The Department of Anthropology is a tight-knit community of faculty and students that learn from one another. As an undergraduate department with a focus on cultural anthropology, faculty and students not only work together in the classroom but also outside the classroom by hosting speakers, working groups, and other events.

Faculty research and teaching areas of interest include human rights, legal anthropology, political ecology, post-colonialism, social movements, migration, trafficking, labor, religion, race and gender. Faculty have conducted research throughout the world. The Department’s faculty not only are active scholars but also regularly engage with policy makers, the media, and non-governmental organizations. The faculty’s scholarship and advocacy are a part of what has been termed “public anthropology.” This commitment to social justice, both in and out of the classroom, dovetails with Georgetown’s mission to understand — and take action on — issues of injustice close to home and across the globe.

Anthropological thinking and methods can be used in range of settings such as in government agencies, courts, businesses, non-profit organizations, and hospitals. Anthropology courses give students the tools and analytical framework to examine the cultural logic undergirding various communities around the world. Our courses prompt questioning of how power shapes individuals’ lives and how social change happens. Some courses have a field-research component which allows students to navigate new communities in Washington D.C.

Students please contact Professor Sylvia Onder, the Director of Undergraduate Studies, if you have any questions about our classes, the Anthropology Collective, the Stapleton Fellowship, or other events.

Recent Announcements

A map of dangers as resources made by a young Mexican border crosser.

The Damage Wrought: Immigration Before, Under, and After Trump

This anthology of essays, co-curated by Chair of the Georgetown Department of Anthropology Denise Brennan, Georgetown Anthropology alum Xitlalli Alvarez, and Gabrielle Oliveira, situates the damage wrought under the Trump presidency within decades of systematic violence and dehumanization. The essays locate this particular moment within centuries of racialized exclusions, and imagine a way forward guided by those who are most impacted and are forced to employ multiple activisms to challenge capitalist and carceral forces.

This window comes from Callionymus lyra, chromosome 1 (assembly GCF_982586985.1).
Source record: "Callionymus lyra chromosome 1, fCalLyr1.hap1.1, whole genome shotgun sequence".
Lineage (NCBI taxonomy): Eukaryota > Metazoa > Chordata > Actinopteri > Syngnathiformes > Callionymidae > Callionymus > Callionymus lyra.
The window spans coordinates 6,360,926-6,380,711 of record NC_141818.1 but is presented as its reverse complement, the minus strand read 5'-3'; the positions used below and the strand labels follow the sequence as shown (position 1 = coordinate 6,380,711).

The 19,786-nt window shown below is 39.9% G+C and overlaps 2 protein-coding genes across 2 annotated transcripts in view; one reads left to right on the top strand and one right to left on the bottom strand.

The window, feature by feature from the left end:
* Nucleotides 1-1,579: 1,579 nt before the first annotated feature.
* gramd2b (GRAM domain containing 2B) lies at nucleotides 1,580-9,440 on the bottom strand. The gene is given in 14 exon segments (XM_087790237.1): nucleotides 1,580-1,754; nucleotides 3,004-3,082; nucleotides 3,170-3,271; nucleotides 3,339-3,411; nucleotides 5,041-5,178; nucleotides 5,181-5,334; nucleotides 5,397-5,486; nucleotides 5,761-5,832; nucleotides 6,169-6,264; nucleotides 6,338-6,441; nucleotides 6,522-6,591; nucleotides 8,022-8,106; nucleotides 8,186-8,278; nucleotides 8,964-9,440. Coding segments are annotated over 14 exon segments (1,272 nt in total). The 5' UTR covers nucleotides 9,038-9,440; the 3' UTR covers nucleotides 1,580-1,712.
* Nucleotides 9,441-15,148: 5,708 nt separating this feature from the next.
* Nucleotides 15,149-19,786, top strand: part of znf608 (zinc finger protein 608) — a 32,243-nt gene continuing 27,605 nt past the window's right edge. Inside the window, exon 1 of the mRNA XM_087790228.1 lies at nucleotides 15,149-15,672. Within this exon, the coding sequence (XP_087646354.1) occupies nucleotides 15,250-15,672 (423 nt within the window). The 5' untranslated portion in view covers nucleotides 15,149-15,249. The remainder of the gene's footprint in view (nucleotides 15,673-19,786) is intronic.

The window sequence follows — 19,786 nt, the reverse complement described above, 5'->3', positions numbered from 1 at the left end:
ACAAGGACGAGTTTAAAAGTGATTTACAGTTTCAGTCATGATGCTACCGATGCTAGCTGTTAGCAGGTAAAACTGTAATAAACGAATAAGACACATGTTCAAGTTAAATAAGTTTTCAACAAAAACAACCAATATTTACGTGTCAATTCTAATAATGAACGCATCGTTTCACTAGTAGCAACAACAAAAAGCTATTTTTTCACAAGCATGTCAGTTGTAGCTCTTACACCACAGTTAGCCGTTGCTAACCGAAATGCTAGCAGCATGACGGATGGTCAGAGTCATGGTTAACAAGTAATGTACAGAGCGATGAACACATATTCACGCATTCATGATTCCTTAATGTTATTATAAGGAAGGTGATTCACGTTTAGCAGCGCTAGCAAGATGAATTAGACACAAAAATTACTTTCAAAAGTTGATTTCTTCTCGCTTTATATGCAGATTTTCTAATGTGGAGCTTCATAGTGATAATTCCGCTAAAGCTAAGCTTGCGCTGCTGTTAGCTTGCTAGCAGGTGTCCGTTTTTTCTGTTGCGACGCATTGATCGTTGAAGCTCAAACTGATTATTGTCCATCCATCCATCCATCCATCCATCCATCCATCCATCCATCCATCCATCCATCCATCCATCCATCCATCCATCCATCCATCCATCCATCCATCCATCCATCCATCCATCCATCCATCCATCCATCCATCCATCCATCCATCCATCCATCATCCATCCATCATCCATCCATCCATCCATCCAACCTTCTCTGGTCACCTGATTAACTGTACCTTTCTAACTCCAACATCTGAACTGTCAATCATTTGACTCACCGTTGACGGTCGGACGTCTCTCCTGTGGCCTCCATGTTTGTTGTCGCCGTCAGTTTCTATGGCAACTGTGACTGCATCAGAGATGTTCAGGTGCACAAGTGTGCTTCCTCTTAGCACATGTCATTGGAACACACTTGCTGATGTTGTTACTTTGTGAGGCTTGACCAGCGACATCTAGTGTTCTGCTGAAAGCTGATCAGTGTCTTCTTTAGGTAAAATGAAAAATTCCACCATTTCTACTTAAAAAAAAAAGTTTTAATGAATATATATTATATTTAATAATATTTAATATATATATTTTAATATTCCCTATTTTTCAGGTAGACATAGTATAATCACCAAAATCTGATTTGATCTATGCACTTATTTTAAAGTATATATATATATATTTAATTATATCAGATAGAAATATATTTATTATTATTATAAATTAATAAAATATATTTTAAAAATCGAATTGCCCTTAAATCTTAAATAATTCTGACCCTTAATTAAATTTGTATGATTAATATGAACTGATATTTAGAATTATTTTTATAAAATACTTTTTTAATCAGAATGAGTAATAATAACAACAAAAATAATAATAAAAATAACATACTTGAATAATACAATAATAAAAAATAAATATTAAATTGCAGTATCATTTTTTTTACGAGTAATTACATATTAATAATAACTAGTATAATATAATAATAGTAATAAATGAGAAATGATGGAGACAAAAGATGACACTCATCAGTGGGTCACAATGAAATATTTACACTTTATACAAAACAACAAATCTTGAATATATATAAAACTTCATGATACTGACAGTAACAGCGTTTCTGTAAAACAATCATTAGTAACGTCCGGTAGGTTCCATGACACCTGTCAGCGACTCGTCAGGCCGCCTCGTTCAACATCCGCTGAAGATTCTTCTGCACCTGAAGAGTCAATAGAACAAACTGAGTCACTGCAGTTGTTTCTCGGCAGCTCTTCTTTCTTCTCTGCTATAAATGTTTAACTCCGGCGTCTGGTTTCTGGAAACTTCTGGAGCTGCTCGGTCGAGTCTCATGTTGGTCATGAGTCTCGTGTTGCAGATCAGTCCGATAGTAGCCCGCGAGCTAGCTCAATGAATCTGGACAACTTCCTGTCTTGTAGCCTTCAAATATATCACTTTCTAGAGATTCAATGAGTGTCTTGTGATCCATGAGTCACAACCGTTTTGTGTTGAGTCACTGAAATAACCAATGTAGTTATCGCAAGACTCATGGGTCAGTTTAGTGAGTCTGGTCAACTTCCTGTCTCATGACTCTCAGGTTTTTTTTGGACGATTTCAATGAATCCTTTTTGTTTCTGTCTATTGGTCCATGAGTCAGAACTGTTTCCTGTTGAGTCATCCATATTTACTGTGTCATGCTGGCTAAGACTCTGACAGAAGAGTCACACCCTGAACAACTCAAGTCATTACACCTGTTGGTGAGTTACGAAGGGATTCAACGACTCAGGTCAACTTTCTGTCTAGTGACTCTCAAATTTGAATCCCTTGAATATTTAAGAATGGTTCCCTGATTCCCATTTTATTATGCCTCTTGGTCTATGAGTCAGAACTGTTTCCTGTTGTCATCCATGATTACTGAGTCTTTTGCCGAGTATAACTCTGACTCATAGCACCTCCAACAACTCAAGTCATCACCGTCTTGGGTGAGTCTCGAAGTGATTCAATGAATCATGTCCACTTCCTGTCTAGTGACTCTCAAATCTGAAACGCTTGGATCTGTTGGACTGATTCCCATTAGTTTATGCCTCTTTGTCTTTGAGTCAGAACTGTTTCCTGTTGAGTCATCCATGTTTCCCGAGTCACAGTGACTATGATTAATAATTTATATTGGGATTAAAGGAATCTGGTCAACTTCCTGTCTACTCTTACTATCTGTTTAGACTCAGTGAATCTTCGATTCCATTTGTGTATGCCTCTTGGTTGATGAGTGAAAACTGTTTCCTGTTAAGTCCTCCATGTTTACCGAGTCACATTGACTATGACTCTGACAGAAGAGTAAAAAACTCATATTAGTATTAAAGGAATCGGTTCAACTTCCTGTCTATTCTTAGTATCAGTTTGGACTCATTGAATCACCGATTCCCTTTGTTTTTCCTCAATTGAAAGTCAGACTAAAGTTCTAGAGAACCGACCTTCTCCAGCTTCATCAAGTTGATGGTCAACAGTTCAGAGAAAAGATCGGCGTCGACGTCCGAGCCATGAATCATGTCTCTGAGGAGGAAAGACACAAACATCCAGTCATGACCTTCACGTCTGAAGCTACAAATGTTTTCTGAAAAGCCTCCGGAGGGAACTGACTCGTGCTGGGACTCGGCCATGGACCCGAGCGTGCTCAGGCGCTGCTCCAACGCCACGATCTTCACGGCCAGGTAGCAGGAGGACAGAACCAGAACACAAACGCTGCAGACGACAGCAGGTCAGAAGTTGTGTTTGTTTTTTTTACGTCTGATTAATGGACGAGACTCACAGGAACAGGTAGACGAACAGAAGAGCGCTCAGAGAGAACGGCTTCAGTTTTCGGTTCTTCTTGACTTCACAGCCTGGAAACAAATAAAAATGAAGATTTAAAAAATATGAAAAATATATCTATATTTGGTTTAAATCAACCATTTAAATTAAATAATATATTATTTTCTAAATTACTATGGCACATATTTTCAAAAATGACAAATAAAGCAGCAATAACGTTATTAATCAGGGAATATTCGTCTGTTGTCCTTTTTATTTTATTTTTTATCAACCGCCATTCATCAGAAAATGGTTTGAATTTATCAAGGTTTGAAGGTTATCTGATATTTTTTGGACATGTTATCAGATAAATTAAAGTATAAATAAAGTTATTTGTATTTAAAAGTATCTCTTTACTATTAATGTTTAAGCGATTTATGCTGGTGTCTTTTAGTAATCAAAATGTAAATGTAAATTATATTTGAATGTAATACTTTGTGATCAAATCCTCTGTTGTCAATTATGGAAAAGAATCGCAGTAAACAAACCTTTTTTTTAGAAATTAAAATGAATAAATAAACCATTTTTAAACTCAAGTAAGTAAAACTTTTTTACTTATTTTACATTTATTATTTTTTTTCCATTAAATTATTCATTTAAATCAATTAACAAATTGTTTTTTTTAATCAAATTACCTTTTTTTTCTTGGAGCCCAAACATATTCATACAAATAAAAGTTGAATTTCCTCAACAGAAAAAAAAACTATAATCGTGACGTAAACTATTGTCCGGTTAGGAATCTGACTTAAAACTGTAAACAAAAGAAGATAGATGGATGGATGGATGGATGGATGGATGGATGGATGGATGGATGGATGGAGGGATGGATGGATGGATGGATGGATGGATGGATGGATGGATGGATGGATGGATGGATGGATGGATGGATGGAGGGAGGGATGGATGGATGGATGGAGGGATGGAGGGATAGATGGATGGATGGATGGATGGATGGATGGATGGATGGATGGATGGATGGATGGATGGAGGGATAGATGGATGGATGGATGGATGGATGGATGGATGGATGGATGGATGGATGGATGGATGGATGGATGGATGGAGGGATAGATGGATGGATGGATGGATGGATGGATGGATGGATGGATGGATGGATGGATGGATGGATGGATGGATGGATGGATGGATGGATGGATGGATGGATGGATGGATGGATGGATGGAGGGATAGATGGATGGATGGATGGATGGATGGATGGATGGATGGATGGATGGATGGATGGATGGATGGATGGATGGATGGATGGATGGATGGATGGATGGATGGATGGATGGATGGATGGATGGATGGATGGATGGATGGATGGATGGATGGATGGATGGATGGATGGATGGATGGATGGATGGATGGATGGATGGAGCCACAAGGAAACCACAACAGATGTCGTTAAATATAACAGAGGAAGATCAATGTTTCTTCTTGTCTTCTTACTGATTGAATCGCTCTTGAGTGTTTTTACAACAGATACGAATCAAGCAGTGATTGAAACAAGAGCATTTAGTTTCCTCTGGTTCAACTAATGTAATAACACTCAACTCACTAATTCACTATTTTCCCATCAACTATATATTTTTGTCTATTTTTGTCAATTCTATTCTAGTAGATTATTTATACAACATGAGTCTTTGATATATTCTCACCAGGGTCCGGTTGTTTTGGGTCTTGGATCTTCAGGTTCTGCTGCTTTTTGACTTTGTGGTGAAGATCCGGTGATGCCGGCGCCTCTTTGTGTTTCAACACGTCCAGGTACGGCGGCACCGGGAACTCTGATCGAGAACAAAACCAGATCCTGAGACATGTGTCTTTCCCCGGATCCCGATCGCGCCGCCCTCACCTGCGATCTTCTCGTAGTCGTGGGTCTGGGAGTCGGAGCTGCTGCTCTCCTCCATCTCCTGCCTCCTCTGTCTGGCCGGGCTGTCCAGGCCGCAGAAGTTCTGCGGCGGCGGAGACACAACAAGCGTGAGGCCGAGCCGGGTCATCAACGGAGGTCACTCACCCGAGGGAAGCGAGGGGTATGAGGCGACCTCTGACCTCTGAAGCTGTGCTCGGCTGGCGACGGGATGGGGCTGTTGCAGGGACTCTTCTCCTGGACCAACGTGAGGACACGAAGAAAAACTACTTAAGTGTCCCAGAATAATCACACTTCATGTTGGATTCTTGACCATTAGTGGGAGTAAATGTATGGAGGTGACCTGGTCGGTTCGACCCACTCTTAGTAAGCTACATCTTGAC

“Journalists as Cultural Vectors: Film as the Building Blocks of News Narratives in India”

Assistant Teaching Professor Amrita Ibrahim contributed a chapter to the newly released Anthropology, Film Industries, Modularity. This collection takes an ethnographic and comparative approach to capturing the diversity and growth of global film industries. It outlines how modularity—the specialized filmmaking tasks that collectively produce a film—operates as a key feature in every film industry, independent of local context.


“Liquid Metal Masculinity: The New Man, Will, and US Military Pharmacological Supersoldiers”

Associate Professor Andrew Bickford’s article “Liquid Metal Masculinity: The New Man, Will, and US Military Pharmacological Supersoldiers” was published in the Spring 2021 edition of Anthropological Quarterly. The article focuses on the connections between masculinity, “will,” ideology, and biomedical and pharmacological enhancements designed to make soldiers—either the New Man of modernity or the emergent pharmacological “supersoldier” of the current era in the United States—more effective and resilient on (and off) the battlefield.


“WORK WITHOUT LABOR: Life in the Surround of a Rural Prison Town”

Assistant Professor Heath Pearson’s article “WORK WITHOUT LABOR: Life in the Surround of a Rural Prison Town” appeared in Cultural Anthropology, Volume 36, Issue 2. This article challenges the idea that the U.S. prison boom is a federally driven fix. By assembling a two-hundred-year regional history of Cliptown, New Jersey—a rural town with five prisons and three police departments—the article indicates that prisons appear not as an external fix but as the most recent technological iteration of a homegrown system that has always functioned to capture labor through white supremacist domination.


“Voluntary Associations as Social Micromovements”

Assistant Teaching Professor Nejm Benessaiah contributed an essay to the new collection, Informal Politics in the Middle East. Professor Benessaih’s essay adds to the literature on informal politics by providing a new perspective on the governance of natural resources—specifically, the changing political culture of an Algerian oasis region, with a focus on agricultural civic organizations. While forbidden from formal political activity, voluntary associations in Algeria are inherently political due to their collective nature.